More than a decade after the guns fell silent, the families of those 17,000 still missing persons long ago gave up hoping for a miracle like the one that reunited Muhamed Becirovic and Senida. The names of the missing have already been placed on the monuments of missing people.

Finding Identity

After RFE/RL's South Slavic and Albanian Languages Service posted Senida's story on its website, reader comments came flooding in from across the region. (http://www.slobodnaevropa.org/content/Article/1367129.html#relatedInfoContainer). Most of them saw the story as an example of how the region's bitter ethnic divisions can be bridged. "We need to treat people based on humanity, not religion," one reader wrote. But others took the story as a chance to continue the old arguments. "She should forget her father," one reader commented, "because she has been baptized."

Senida Becirovic points to her name on the list of the disappeared.
"Wrong," responded another. "Blood is not water. She belongs to her original family, even if she was baptized." In a region where people have been categorized by ethnicity and religion for the last 20 years, rather than appreciated for their intelligence or character, such comments come as no surprise. This is a region where most media outlets still make judgments based on nationality rather than accomplishment.

But Senida faces tough questions. Is she Senida Becirovic or Mila Jankovic? Is she the Bosniak she was born as, or the Serb she was raised as? How can she honor the Serbian soldier who saved her knowing that his comrades -- and maybe he himself -- participated in the destruction of her village and the killing of her family? Should she be angry at the Serbs for taking her away from her homeland or grateful that she was given a peaceful life?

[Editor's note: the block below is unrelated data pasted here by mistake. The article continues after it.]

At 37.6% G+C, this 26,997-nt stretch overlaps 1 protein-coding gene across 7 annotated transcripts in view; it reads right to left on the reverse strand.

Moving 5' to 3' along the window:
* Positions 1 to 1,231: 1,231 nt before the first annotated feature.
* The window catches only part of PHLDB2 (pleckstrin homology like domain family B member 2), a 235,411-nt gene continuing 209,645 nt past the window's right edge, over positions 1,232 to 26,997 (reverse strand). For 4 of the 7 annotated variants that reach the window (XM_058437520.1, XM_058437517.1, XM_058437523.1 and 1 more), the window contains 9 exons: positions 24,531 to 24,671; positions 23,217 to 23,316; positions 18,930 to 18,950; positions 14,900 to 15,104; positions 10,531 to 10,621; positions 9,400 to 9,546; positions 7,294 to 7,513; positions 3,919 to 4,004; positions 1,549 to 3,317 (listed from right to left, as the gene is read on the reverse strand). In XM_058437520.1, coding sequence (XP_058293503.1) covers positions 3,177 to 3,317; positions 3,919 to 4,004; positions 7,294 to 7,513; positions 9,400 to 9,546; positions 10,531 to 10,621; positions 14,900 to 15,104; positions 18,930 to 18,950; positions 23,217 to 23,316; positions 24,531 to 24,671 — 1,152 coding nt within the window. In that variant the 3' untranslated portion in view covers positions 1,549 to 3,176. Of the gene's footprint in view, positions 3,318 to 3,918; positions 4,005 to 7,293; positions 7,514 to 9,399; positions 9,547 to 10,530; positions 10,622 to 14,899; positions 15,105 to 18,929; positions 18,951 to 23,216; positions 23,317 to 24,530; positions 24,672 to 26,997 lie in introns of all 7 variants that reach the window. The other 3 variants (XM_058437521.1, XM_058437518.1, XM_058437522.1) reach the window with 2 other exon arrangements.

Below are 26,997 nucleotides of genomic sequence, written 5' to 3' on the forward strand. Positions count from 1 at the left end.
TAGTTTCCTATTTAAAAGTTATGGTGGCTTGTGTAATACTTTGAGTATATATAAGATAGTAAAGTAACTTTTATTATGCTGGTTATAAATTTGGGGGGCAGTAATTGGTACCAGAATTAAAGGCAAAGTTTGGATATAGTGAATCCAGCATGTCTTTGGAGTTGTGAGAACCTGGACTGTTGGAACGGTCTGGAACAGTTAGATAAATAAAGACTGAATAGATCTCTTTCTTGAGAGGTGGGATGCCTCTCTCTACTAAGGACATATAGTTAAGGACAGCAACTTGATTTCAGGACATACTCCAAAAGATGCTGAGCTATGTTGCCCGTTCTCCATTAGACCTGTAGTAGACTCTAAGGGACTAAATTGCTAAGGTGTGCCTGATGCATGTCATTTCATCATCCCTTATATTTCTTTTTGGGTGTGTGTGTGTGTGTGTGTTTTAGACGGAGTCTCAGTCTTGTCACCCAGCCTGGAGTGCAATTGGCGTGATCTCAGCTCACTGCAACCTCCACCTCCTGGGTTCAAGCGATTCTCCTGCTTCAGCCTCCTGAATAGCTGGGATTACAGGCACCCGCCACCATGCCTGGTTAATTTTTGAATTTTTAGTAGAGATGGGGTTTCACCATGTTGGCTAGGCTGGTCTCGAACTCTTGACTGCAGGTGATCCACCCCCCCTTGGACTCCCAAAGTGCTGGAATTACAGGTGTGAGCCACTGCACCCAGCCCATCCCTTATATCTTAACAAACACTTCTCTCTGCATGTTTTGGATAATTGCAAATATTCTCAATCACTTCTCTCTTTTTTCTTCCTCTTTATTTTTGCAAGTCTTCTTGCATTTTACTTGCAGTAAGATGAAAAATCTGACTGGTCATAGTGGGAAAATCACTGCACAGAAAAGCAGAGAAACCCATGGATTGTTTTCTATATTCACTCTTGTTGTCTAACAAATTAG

"My father is still a stranger to me and cannot replace my foster parents" she has said in an interview.

Should she stay in Belgrade or return to Bosnia? If the former, the Serbs will lionize her, while Bosnians will view her has a traitor. If she returns to Bosnia, the Serbs will vilify her as ungrateful.

But however these issues play out, she is an individual whose life has been twisted beyond recognition by the enmities and conflicts of the region. If only Serbs and Bosnians, Muslims and Orthodox, residents of Belgrade and Bosnia, could all stand back and give her the chance to resolve a struggle that many people in both countries have already lost. A chance to be an individual human being, instead of a religious, ethnic, or national specimen.

With luck and help, she will come to terms that help her deal with and overcome her suffering. And if she does, she will be more fortunate than the two divided countries, Bosnia-Herzegovina and Serbia, whose citizens are arguing over her fate.

Maja Nikolic in Tuzla and Zoran Glavonjic in Belgrade contributed to this article
RFE/RL Balkan Report
 

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by: Brazilian Guy from: São Paulo - SP - Brazil
January 14, 2009 17:10
“She should forget her father," one reader commented, "because she has been baptized.”

That is the biggest problems of the Serbo-Croatian-speaking Balkans: they determine religion as being the national fundamental characteristic of a human being, despite anything else…

by: Ida
January 16, 2009 04:02
Another write up of this mentioned her mother and sister did go with her to Serbia. There were actually quite a lot of Bosnian Muslims who refuged in Serbia and were given aid by the Red Cross and such. I'm wondering if the mother left her behind and went back to Bosnia or went to another country. No mentioned that either she or the other daughter met a bad end. Also, the mother could have remarried as did the father.
I wish the reporters/investigators would say more what happened to her mother and sister.

by: L from: USA
January 17, 2009 02:28
I am glad that girl survived. Western media and politiciens convinced the world that serbs were wild animals killing everything in site. No one ever wanted to hear serbian side. It was not politically correct to listen to serbian tragedy. Shame!!